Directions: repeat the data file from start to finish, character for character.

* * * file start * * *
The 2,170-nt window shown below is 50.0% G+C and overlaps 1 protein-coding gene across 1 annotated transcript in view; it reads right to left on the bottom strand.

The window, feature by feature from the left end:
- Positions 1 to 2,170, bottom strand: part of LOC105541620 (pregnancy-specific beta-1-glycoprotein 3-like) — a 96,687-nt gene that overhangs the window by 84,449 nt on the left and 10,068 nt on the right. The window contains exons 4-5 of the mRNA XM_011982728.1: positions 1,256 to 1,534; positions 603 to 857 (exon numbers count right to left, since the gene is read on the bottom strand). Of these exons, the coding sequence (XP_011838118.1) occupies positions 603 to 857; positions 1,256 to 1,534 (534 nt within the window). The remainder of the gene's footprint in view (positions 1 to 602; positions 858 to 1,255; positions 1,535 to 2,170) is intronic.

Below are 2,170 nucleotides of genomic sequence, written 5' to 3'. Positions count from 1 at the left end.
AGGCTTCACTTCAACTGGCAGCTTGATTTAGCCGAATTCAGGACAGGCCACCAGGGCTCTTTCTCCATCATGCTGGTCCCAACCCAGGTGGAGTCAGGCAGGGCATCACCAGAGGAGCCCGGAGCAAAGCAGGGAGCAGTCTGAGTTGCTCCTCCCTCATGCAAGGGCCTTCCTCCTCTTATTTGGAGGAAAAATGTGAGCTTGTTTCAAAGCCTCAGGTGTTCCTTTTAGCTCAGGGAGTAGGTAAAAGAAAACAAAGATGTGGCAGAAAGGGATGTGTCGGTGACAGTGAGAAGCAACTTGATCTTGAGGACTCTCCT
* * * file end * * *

The 2,170-nt window shown below is 50.0% G+C and overlaps 1 protein-coding gene across 1 annotated transcript in view; it reads right to left on the bottom strand.

The window, feature by feature from the left end:
- Positions 1 to 2,170, bottom strand: part of LOC105541620 (pregnancy-specific beta-1-glycoprotein 3-like) — a 96,687-nt gene that overhangs the window by 84,449 nt on the left and 10,068 nt on the right. The window contains exons 4-5 of the mRNA XM_011982728.1: positions 1,256 to 1,534; positions 603 to 857 (exon numbers count right to left, since the gene is read on the bottom strand). Of these exons, the coding sequence (XP_011838118.1) occupies positions 603 to 857; positions 1,256 to 1,534 (534 nt within the window). The remainder of the gene's footprint in view (positions 1 to 602; positions 858 to 1,255; positions 1,535 to 2,170) is intronic.

Below are 2,170 nucleotides of genomic sequence, written 5' to 3'. Positions count from 1 at the left end.
AGGCTTCACTTCAACTGGCAGCTTGATTTAGCCGAATTCAGGACAGGCCACCAGGGCTCTTTCTCCATCATGCTGGTCCCAACCCAGGTGGAGTCAGGCAGGGCATCACCAGAGGAGCCCGGAGCAAAGCAGGGAGCAGTCTGAGTTGCTCCTCCCTCATGCAAGGGCCTTCCTCCTCTTATTTGGAGGAAAAATGTGAGCTTGTTTCAAAGCCTCAGGTGTTCCTTTTAGCTCAGGGAGTAGGTAAAAGAAAACAAAGATGTGGCAGAAAGGGATGTGTCGGTGACAGTGAGAAGCAACTTGATCTTGAGGACTCTCCT